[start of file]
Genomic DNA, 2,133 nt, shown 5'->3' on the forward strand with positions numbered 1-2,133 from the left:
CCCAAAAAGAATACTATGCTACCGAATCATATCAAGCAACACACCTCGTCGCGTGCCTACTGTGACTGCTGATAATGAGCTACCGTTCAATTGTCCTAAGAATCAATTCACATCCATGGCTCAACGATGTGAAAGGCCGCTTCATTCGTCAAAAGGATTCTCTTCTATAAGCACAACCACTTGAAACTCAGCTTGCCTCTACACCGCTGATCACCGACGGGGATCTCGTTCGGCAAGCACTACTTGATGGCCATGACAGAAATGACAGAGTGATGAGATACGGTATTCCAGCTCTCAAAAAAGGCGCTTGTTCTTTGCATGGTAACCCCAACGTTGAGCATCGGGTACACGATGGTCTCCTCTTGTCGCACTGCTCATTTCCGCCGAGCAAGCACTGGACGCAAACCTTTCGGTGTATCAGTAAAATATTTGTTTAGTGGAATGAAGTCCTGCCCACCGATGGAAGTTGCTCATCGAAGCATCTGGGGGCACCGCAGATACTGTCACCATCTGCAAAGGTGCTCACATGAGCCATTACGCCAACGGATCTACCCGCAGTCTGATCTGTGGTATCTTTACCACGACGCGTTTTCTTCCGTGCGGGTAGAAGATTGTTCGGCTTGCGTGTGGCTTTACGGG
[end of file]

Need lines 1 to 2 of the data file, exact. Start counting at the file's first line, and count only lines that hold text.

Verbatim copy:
Genomic DNA, 2,133 nt, shown 5'->3' on the forward strand with positions numbered 1-2,133 from the left:
CCCAAAAAGAATACTATGCTACCGAATCATATCAAGCAACACACCTCGTCGCGTGCCTACTGTGACTGCTGATAATGAGCTACCGTTCAATTGTCCTAAGAATCAATTCACATCCATGGCTCAACGATGTGAAAGGCCGCTTCATTCGTCAAAAGGATTCTCTTCTATAAGCACAACCACTTGAAACTCAGCTTGCCTCTACACCGCTGATCACCGACGGGGATCTCGTTCGGCAAGCACTACTTGATGGCCATGACAGAAATGACAGAGTGATGAGATACGGTATTCCAGCTCTCAAAAAAGGCGCTTGTTCTTTGCATGGTAACCCCAACGTTGAGCATCGGGTACACGATGGTCTCCTCTTGTCGCACTGCTCATTTCCGCCGAGCAAGCACTGGACGCAAACCTTTCGGTGTATCAGTAAAATATTTGTTTAGTGGAATGAAGTCCTGCCCACCGATGGAAGTTGCTCATCGAAGCATCTGGGGGCACCGCAGATACTGTCACCATCTGCAAAGGTGCTCACATGAGCCATTACGCCAACGGATCTACCCGCAGTCTGATCTGTGGTATCTTTACCACGACGCGTTTTCTTCCGTGCGGGTAGAAGATTGTTCGGCTTGCGTGTGGCTTTACGGG